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HSC summary sparks calls for more scrutiny of mental health services

HSC summary sparks calls for more scrutiny of mental health services

Thursday 02 December 2021

HSC summary sparks calls for more scrutiny of mental health services

Thursday 02 December 2021

The release this week of a summary of an unpublished report written in 2018 has sparked calls for greater political scrutiny of mental health services.

The summary of social worker David Gedze's report provided a glowing commentary on the island's mental health services. But some service users and deputies reacted to the findings with scepticism and the President of the Scrutiny Management Committee said that mental health services would be on her Committee's agenda when it meets next week.

In 2018, the previous Committee for Health & Social Care, then under the Presidency of Deputy Heidi Soulsby, commissioned Mr Gedze to report on its mental health services. His full report was never published.   

When Deputy Lester Queripel asked for the full report at a recent States' meeting, the current President of the Committee, Deputy Al Brouard, said: "The report was not commissioned on the basis that it would be shared beyond the organization - to enable staff to speak candidly to the reviewer and importantly due to the sensitive nature of the report content. The report therefore cannot be shared.”

On Monday, the Committee published a summary of the report. The summary stated: "Guernsey has good mental health services, which in many ways are as good as or better than those in most countries in the world. The services are well resourced, providing a wide range of clinical interventions to meet the needs of the population."





Pictured: The publication by the Committee for Health & Social Care of a glowing summary of a report on mental health services written in 2018 was met with some scepticism by current and former politicians and members of the public.

Deputy Queripel said that a summary of the full report did not provide adequate transparency.

“The Committee for Health & Social Care appears to have addressed all of the recommendations made by Mr Gedze. But of course the community has no way of knowing if that has resulted in the level of improvement Mr Gedze was focusing on when he made those recommendations," said Deputy Queripel.

“The only way to establish that would be by undertaking the comprehensive review by a non-biased independent body for which I’ve been calling for several months now. 

“The Committee has said that it has no intention of undertaking that review and instead is focusing its efforts on establishing a crisis centre here in the island. So the reality is that we’re at an impasse and one deputy, in isolation, can only do so much.”

Deputy Lester Queripel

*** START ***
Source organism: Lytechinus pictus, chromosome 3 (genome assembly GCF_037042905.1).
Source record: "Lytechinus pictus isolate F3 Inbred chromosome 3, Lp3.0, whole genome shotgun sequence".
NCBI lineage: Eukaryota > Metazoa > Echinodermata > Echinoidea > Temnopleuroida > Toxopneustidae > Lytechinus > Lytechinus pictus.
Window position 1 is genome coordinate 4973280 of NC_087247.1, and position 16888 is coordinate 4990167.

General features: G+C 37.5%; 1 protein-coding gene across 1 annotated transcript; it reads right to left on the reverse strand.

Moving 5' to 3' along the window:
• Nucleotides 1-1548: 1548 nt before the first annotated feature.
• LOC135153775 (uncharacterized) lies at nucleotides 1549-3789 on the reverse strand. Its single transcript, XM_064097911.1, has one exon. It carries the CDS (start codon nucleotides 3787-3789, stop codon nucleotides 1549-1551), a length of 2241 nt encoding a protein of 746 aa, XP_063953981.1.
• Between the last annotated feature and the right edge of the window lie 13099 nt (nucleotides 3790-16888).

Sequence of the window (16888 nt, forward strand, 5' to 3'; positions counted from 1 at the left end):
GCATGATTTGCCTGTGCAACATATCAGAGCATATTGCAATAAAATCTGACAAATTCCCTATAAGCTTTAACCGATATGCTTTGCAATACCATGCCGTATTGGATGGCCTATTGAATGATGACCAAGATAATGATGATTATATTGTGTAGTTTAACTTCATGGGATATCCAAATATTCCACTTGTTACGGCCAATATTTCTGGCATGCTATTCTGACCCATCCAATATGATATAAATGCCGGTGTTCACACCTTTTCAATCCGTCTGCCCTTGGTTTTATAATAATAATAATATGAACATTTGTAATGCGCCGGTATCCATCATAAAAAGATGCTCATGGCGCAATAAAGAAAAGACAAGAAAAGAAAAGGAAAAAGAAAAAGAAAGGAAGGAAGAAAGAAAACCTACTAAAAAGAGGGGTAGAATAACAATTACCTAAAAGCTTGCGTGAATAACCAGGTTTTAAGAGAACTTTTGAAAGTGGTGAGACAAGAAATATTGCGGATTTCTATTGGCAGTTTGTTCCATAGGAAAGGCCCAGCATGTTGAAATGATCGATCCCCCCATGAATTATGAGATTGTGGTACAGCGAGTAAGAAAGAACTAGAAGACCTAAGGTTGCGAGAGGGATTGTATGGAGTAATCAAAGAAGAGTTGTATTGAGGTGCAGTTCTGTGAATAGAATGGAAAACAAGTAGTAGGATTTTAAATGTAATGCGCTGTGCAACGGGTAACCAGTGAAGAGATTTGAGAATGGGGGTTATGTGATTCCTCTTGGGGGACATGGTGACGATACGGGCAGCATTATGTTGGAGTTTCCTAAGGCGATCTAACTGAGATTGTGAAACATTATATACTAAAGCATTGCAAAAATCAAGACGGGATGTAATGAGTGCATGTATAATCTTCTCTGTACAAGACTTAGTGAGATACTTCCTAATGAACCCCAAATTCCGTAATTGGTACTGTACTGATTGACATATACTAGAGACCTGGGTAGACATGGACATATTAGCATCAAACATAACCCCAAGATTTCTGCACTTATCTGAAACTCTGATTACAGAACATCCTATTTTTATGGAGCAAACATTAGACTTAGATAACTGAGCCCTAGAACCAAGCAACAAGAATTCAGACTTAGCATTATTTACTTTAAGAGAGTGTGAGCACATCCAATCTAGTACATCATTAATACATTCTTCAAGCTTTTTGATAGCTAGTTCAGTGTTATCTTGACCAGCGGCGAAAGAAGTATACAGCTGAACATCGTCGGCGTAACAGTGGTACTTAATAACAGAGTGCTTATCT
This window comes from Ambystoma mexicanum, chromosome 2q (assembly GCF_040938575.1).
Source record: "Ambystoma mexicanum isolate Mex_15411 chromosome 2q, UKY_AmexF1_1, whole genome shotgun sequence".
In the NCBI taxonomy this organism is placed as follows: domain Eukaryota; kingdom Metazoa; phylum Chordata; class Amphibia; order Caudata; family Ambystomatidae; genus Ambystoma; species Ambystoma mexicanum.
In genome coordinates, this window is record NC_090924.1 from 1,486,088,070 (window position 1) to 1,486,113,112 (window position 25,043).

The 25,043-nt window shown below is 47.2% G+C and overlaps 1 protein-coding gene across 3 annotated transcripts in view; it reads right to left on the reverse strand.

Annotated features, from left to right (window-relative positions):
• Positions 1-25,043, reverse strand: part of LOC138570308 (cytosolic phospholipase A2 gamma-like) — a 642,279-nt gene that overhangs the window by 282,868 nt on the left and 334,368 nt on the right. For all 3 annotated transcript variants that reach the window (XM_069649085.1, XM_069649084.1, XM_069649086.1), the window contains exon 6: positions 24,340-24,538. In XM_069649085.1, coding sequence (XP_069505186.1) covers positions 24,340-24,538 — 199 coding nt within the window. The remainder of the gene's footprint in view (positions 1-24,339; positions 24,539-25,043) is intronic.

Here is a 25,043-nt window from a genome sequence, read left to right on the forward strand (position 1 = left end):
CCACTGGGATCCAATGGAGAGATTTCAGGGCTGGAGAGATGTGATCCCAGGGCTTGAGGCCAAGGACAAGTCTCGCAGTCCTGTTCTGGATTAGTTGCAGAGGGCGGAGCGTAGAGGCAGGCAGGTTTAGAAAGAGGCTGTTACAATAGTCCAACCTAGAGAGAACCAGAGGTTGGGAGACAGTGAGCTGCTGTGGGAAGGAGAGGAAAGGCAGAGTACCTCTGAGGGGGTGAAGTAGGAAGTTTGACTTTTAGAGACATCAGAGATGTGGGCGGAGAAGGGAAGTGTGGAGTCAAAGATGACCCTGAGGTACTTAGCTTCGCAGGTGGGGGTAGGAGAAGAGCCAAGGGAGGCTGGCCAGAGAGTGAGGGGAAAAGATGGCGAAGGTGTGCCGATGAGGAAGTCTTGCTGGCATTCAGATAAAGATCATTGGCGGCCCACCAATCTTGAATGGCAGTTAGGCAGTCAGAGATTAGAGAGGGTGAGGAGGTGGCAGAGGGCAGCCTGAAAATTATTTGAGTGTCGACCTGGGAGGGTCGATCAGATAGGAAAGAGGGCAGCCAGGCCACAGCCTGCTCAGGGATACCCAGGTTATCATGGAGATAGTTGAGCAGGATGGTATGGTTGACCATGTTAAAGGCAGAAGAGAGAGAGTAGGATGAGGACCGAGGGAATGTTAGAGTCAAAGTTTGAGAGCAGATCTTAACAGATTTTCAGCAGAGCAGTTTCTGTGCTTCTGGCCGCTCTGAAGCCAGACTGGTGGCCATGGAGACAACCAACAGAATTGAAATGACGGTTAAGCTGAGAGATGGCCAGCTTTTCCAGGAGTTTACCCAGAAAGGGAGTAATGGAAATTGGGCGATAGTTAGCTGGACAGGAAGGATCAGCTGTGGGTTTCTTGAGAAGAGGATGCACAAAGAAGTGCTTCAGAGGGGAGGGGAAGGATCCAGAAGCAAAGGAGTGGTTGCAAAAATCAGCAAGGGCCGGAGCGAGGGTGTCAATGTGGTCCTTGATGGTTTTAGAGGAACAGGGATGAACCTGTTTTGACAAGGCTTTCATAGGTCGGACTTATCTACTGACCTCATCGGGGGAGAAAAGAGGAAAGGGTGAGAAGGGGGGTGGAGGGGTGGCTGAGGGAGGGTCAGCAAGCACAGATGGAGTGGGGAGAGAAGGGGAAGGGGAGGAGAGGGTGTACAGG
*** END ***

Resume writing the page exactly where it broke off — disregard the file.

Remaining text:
Pictured: Following publication of a summary of a report he asked for in full, Deputy Lester Queripel said: “I’ll now have to take some time to consider what to do next."

Express asked the President of the Scrutiny Management Committee, Deputy Yvonne Burford, if the summary report would be put before her committee.

“The Scrutiny Management Committee will be discussing this issue at its next meeting which is on Tuesday 7 December,” said Deputy Burford.

Some deputies suggested that not all patients or staff working with patients see mental health services in the overwhelmingly positive light reflected in the published summary of Mr Gedze's report.

"I am concerned that some of those working in the service and some service users may not readily recognise this report with their experience of the current service in 2021," said Deputy Gavin St Pier.

"Given the commendable commitment to continuous improvement, I hope Mr Gedze will also have the opportunity to meet service users or those that represent them when he visits in the New Year.

"It's very unusual to commission a summary of a report three years after it was delivered. It's not obvious and hasn't been explained why this wasn't published at the time."

Deputy Gavin St Pier

Pictured: On the same day as announcing that he was launching a new political party - called Future Guernsey - Deputy Gavin St. Pier said that any future assessment of mental health services should give a strong voice to service users and professionals who deliver the services.

Deputy St Pier said that he was considering using the States' Rules of Procedure to submit formal questions to the Committee for Health & Social Care but added that he "will want to discuss that with others before doing so".

Separately, at the next States' meeting on 15 December, States' members will have an opportunity to ask Deputy Brouard questions on any area of his Committee's responsibilities, including mental health services, because it is his Committee's turn to provide the Assembly with an update statement on its work and then to answer other members' questions without notice.

Express invited comments from the mental health charity Mind and had not received a reply by the time of publication.

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